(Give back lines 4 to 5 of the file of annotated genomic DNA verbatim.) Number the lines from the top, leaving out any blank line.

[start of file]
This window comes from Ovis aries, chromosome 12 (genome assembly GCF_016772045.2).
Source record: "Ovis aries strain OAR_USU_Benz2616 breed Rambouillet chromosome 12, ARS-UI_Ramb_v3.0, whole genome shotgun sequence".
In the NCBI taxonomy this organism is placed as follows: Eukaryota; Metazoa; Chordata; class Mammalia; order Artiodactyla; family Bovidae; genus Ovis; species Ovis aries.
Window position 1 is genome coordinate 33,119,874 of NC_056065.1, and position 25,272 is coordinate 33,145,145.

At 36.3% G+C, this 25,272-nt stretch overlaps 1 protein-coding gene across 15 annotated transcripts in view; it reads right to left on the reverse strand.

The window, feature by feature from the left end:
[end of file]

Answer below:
Window position 1 is genome coordinate 33,119,874 of NC_056065.1, and position 25,272 is coordinate 33,145,145.

At 36.3% G+C, this 25,272-nt stretch overlaps 1 protein-coding gene across 15 annotated transcripts in view; it reads right to left on the reverse strand.